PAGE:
They were difficult years for the teacher,  on June 18, 1840, Margherita died of encephalitis, she was only 26 years old. Despite his desolation, Verdi was forced to fulfill his contract.

Under these circumstances, he wrote his second work Un Giorno di Regno , a comic opera. The play premiered on September 5, 1840, but it was a complete failure and was withdrawn from the billboard. Desolated,  and l teacher considers abandoning his career.

Recovering a broken heart

Fortunately, Verdi recovered and resumed his compositions. Under the political circumstances of a divided and oppressed country, Nabucco’s libretto managed to reignite the flame of composition in Verdi’s heart.

The play was premiered at La Scala in 1842 and its triumph this time was enormous. The masses inevitably identified with the conflict recreated in the drama.

Starting with Nabucco , Verdi, who had previously been execrated by Milanese society, consecrated himself as a composer and as an icon of the Italian struggle for the unification of the country. The masses appropriated the “va , pensiero “,  spread throughout the nation, as a song of resistance, “the anthem of resurgence.”

The first masterpieces and the climax of his career

In 1851, his first masterpiece was released: Rigoletto . This success would be followed, two years later, by Il Trovatore and La Traviata . In light of his consolidation as a composer, Verdi concentrated on satisfying his own musical inclination. His works, from then on, sought dramatic certainty about musical conservatism.

“I am not a cultured composer, but an experienced one.”

-Giuseppe Verdi-

The search expression of the composer is exemplified in his work Aida (1871), a piece that has a more careful instrumentation and in which shorter and more integrated arias are appreciated; in other words, it presents less segmentation between movements.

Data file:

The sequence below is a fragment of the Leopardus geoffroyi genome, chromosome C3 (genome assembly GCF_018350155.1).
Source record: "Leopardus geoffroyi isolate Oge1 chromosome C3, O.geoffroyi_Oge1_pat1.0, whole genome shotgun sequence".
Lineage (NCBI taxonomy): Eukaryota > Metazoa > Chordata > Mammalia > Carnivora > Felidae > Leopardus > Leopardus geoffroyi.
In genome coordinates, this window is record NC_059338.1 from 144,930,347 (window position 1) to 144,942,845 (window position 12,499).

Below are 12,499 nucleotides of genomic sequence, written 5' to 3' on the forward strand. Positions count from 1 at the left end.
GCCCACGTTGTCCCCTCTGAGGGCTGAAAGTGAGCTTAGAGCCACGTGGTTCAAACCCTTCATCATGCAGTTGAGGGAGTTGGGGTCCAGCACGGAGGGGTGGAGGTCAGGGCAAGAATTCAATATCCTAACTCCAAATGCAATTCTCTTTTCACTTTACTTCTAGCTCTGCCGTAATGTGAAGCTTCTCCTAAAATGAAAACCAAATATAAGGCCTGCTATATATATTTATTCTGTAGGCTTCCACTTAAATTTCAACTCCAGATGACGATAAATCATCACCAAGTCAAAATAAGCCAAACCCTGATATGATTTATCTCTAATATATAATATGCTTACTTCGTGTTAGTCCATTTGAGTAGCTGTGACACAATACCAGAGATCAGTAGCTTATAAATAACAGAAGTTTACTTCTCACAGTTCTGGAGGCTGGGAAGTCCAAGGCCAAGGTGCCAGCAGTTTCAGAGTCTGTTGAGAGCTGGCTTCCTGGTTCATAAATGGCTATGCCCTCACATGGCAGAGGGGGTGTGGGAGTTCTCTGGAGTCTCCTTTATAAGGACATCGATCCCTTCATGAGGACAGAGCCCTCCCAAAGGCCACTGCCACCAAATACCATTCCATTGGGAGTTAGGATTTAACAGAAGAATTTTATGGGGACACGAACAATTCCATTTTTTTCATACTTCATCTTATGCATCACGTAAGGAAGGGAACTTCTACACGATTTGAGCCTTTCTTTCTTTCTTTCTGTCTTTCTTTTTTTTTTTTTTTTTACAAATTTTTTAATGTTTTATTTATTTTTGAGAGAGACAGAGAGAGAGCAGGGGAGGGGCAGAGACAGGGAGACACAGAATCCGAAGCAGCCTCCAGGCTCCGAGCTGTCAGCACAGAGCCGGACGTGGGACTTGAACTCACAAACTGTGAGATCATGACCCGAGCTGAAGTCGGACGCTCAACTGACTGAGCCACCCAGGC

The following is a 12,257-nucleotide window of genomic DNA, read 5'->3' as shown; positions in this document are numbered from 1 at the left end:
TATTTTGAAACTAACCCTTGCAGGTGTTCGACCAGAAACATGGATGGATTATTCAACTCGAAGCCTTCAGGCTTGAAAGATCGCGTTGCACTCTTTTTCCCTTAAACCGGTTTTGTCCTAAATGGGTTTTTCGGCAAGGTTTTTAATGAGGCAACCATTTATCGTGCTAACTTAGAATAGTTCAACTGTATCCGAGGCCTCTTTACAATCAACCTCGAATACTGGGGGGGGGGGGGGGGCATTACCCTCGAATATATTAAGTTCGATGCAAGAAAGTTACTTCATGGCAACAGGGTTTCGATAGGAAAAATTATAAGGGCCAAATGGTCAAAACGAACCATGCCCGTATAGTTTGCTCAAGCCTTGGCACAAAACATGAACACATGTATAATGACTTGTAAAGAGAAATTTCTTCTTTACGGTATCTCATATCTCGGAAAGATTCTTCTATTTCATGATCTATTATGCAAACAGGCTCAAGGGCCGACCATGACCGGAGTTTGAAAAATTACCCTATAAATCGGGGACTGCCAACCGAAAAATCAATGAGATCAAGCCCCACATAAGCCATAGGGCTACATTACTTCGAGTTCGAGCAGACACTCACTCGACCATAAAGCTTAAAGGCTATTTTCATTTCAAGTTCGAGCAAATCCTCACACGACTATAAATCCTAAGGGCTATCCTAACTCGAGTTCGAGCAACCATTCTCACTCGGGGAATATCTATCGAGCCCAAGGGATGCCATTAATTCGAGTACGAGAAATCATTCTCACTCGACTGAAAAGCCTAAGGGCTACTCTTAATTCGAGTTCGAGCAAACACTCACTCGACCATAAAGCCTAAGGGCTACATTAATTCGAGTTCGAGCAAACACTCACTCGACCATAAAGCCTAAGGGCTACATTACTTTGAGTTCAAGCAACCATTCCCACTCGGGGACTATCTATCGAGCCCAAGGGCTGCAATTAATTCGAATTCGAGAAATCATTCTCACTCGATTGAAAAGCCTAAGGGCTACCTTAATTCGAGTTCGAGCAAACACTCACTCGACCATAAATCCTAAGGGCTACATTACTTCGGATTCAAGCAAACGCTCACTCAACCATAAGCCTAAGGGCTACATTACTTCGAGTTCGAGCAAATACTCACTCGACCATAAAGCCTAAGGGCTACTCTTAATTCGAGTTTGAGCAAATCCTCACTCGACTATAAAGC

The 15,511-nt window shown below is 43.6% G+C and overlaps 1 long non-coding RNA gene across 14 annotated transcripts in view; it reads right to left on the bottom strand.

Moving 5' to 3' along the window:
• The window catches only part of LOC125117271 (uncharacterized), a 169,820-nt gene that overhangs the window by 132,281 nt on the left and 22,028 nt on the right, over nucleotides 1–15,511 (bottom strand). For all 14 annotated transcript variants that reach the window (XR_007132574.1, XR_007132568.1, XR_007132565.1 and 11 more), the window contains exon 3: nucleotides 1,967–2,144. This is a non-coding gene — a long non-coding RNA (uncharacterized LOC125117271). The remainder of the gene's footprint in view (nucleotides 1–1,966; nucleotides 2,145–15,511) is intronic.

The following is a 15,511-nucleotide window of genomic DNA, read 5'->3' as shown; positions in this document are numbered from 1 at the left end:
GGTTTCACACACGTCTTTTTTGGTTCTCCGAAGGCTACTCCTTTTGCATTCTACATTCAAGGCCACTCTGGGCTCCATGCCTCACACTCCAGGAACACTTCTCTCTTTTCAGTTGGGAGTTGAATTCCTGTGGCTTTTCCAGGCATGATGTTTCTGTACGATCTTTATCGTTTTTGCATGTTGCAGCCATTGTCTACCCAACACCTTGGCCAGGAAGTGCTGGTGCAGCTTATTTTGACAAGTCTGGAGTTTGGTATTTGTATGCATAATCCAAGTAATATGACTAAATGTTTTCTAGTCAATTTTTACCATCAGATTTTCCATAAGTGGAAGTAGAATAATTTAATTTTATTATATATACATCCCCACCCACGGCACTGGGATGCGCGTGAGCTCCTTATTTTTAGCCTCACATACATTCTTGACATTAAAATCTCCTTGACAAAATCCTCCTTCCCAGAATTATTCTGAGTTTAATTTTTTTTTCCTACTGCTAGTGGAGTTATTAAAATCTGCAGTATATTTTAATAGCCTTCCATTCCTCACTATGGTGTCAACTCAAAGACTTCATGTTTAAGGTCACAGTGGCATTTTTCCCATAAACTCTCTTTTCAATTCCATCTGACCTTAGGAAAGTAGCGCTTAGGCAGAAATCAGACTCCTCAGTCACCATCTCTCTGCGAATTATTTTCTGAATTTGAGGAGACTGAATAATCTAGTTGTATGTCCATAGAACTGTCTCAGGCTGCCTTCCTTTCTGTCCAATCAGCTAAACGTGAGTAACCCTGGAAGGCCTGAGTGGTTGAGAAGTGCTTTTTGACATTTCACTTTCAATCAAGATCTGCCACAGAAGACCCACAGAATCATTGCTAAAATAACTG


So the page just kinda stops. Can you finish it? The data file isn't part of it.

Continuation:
From this moment on, Verdi began his retirement as a composer, although he composed a couple of immortal works based on Shakespeare’s texts : Otello and Falstaff .

Death and legacy of Giuseppe Verdi

At the age of 84, Verdi buried his second wife Giuseppina, who died on November 14, 1897 after several months suffering from bronchitis. The Master would remain in the home of both in the Sant ‘Agata village, where he dedicated himself to the work of the fields.

On a trip to Milan, Giuseppe Verdi suffered a stroke that caused his death on January 27, 1901. His death shocked the country and society, the demonstrations of respect and pain at his death were massive in the city.

Verdi left his fortune to the house of retired musicians that he himself founded to shelter musicians in distress: the Casa di Riposo per Musicisti. According to his will, the bodies of him and his wife lie there.

This house continues to operate today, it is a kind of home for the elderly who have dedicated themselves to music. A place where music flows from every corner, where old opera figures enjoy their retirement and of which Verdi was particularly proud.

Few composers have been able to write operas of political philosophy, but Verdi was an exception, becoming a universal character. The general public loved his work and he was one of the few authors who was able to enjoy success in life and obtain significant financial benefits.

Critics attacked his operas for their themes of rape, suicide and free love affairs. But Verdi overcame the misfortunes in his life and the obstacles that criticism placed on him, managing to put his own parameters first.